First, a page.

Among the growing Romanian diaspora residing in the EU are thousands of highly educated graduates pushed to look for opportunities and better living standards abroad. As Ioana Banach explains, this brain drain is also a consequence of the deep problems of Romania’s education system that need to be addressed. She examines the evolution of Romania’s schools since transition and highlights the opportunities to bring it into the 21st century.
Recognising the prosperity that high levels of education promise for the European public, the European Union has committed to improving educational systems across the bloc. But without major educational competences, its focus is limited to monitoring the quality of education in member states from the rate of early school leaving to university attendance. Its findings on Romania give compelling evidence to the calls for structural reforms of the country’s education system.
Despite various reforms over the past decade, Romania’s education system still underperforms; in 2021, the share of early school leavers remained as high as 15 per cent, way above the decreasing European average of under 10 per cent. More than 1 in 5 Romanian youths aged 15 are at high risk of educational poverty, lacking the basic competencies in reading, writing and science, while attainment levels in tertiary education remain under 25 per cent, way below the European average of 40 per cent.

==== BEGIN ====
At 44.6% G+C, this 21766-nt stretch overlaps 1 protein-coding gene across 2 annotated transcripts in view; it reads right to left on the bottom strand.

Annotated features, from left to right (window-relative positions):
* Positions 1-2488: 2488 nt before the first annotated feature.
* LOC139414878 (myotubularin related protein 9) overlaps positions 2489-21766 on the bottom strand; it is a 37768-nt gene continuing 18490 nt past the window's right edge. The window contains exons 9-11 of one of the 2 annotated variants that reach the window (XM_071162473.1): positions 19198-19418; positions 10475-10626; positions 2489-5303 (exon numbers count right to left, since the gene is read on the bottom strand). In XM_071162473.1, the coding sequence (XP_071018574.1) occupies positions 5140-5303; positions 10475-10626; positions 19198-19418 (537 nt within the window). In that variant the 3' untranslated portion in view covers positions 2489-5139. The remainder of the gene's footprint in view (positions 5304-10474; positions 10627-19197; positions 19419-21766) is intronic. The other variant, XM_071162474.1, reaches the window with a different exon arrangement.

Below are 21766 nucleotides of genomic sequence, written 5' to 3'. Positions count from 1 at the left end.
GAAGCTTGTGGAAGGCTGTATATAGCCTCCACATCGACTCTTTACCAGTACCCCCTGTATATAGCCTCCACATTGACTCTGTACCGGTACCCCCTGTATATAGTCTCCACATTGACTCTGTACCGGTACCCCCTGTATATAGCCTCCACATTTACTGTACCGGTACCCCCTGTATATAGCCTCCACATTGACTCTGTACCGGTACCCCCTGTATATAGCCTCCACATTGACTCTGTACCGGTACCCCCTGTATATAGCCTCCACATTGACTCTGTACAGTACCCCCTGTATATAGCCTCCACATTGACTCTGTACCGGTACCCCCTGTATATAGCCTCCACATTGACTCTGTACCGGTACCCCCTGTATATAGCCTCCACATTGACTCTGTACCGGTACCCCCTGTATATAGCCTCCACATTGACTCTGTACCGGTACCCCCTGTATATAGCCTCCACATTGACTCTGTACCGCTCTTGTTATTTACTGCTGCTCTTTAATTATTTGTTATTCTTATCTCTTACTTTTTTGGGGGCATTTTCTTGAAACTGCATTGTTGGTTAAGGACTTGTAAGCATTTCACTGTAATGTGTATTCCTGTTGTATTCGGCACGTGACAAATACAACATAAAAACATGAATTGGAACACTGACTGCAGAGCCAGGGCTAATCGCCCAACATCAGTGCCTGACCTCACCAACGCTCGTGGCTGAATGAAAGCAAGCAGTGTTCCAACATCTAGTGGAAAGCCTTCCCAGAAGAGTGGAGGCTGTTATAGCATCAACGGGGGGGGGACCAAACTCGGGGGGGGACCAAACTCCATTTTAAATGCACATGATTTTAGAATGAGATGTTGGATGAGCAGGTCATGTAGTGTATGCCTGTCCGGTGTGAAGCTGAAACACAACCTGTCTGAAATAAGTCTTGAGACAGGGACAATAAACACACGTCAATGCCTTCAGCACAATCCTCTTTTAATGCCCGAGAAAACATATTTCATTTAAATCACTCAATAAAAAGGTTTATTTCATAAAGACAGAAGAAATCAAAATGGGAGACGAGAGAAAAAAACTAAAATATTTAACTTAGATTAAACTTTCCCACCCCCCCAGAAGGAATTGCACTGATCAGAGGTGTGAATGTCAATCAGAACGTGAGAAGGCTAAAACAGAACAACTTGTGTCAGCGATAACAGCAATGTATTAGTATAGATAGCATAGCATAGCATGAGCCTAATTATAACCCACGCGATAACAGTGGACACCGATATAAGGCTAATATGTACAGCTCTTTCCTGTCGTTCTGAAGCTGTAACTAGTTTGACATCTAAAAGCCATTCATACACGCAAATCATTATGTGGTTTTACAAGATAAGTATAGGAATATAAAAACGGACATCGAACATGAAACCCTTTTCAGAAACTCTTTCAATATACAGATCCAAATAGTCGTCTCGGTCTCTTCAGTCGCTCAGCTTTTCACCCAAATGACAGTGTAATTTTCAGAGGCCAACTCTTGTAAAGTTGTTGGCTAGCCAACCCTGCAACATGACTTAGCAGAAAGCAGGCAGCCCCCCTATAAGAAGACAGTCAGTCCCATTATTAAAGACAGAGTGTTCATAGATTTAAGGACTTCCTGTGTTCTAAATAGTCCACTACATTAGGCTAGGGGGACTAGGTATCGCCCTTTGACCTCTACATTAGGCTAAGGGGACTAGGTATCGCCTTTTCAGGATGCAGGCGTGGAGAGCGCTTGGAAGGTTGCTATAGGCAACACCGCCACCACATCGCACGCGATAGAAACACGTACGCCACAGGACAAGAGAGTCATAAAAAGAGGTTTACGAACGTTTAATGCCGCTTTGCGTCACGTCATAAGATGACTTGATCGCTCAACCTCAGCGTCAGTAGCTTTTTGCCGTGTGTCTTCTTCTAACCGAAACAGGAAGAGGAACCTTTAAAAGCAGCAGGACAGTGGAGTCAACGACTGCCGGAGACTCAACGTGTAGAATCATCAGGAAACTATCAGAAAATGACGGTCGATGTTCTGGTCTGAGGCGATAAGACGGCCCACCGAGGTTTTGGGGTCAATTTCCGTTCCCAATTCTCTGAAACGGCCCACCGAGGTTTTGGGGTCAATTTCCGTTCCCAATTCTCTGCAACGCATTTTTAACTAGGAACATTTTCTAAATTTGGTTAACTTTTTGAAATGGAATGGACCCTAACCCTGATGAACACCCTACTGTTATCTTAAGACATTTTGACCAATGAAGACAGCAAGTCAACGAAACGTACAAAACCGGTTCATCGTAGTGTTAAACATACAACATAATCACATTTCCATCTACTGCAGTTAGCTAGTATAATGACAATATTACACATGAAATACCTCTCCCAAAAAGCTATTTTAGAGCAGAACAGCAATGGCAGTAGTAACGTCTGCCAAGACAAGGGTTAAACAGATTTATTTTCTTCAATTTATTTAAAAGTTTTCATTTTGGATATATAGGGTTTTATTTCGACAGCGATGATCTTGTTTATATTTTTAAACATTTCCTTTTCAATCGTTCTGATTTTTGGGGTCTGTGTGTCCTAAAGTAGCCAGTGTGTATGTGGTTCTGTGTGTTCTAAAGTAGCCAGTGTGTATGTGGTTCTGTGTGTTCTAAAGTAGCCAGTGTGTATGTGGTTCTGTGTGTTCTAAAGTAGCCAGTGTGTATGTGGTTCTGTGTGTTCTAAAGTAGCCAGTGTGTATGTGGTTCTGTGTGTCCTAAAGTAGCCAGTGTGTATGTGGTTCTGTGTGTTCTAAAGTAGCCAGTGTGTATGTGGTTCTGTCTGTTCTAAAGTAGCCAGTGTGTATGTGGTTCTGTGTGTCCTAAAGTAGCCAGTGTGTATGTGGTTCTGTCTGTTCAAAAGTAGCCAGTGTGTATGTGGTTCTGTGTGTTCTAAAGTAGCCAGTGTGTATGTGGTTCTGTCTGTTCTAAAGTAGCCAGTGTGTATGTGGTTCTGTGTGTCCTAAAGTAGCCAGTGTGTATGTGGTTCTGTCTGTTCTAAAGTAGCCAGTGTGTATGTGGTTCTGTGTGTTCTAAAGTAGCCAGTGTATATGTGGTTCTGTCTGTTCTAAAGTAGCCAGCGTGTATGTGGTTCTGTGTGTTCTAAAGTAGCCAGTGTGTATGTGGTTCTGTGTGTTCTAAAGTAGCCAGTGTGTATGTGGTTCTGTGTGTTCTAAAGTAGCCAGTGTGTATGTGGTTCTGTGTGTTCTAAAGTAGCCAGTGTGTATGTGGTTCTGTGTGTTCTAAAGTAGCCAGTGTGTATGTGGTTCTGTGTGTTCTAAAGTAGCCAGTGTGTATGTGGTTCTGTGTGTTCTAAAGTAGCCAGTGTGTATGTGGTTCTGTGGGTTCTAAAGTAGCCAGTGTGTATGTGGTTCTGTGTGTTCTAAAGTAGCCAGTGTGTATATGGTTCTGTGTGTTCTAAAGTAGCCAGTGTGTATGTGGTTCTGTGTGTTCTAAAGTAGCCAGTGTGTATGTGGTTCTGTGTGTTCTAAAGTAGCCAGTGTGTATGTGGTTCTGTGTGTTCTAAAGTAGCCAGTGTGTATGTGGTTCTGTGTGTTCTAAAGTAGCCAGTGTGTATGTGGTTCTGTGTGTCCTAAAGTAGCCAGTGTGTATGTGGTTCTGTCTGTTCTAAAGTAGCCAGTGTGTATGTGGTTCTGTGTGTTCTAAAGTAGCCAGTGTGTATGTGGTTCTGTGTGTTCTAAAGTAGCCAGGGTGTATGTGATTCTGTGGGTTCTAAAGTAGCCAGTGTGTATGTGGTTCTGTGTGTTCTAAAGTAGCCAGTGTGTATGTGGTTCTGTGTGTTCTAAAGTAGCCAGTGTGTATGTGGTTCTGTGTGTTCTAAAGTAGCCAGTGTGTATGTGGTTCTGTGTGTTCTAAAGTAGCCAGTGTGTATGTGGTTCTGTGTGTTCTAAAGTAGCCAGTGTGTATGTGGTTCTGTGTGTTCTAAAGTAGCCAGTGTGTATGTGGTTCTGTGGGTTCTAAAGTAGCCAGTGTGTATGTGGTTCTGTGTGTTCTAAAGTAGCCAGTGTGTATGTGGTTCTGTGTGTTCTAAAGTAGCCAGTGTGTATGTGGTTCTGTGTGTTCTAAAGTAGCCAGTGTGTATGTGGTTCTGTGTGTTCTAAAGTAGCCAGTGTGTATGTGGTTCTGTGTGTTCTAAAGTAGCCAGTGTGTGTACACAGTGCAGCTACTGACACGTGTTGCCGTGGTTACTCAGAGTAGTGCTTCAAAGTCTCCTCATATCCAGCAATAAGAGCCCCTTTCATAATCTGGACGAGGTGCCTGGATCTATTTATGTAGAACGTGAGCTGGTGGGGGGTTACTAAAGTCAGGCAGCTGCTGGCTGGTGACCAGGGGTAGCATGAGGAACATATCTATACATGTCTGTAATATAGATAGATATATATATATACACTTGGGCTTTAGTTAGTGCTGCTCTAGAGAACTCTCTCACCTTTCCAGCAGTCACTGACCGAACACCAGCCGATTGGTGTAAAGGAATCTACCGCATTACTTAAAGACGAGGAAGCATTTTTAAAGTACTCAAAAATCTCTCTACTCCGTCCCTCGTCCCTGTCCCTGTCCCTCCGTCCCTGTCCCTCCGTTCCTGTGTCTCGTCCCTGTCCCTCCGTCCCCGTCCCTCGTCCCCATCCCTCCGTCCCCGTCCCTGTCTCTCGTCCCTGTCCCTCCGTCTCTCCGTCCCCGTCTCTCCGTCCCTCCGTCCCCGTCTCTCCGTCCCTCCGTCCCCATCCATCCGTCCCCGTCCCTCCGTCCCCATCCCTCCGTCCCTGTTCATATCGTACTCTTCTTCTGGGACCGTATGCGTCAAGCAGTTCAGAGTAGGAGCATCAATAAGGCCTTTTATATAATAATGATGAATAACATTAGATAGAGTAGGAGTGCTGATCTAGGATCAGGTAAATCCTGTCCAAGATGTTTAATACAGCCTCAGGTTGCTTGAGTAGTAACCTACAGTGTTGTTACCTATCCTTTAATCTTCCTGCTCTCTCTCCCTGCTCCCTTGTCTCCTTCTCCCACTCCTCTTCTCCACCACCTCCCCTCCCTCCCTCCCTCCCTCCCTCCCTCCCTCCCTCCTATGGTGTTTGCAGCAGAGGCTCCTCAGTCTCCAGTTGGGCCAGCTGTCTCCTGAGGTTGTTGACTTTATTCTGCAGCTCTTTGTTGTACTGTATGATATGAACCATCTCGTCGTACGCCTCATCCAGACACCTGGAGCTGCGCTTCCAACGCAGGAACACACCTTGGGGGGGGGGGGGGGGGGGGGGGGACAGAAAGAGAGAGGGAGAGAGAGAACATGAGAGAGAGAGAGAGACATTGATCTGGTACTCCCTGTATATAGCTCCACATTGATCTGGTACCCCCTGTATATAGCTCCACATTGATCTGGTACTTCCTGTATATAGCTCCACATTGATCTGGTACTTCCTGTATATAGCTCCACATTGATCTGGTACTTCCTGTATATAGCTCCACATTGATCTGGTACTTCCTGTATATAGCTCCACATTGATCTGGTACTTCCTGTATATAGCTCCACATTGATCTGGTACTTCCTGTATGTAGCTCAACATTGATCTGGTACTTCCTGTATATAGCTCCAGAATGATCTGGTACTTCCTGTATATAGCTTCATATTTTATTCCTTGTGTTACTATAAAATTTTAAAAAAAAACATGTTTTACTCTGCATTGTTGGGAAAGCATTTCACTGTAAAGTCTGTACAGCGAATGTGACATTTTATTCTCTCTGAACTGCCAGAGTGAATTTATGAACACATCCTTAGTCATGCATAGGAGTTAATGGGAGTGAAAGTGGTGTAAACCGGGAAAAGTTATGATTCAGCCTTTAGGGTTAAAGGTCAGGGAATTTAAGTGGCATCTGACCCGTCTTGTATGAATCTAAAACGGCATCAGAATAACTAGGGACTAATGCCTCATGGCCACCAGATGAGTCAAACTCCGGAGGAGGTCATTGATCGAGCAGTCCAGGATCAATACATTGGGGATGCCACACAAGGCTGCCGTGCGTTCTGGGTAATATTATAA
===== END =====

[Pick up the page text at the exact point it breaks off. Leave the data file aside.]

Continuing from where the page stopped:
Met by a poor, disengaged and corruption-ridden society, as well as a hierarchical and rigid work culture, many highly educated Romanians seek better social rights and living standards abroad, leaving family and friends behind. Nowadays, as much as a fifth of Romania’s population resides abroad, mainly elsewhere in the EU. This level of brain drain is exceptionally high for an EU member state, and devastating to Romania. For every emigrant with a Romanian university degree, the country loses about 45,000 euros. In the medical sector alone, around 2000 graduates emigrate every year – the equivalent of a 90 million euro yearly investment loss. The majority never return to live in Romania.
The long-term effects of the recent pandemic-induced health and economic crisis are yet to be fully grasped. During school closures there was little support for teachers, students, and parents in finding their way through the maze of digital learning, and nearly a third of Romanian students lacked the necessary digital infrastructure to follow online classes. Almost 50 per cent of the country’s teachers called for more and better tools to teach online. These challenges put more Romanian youth at risk of educational poverty and social exclusion in the long term. Yet in 2021, the financing of the education system reached record low levels, at only 2.5 per cent of the country’s GDP and half of the European average showing that little will be done to prevent a further decline.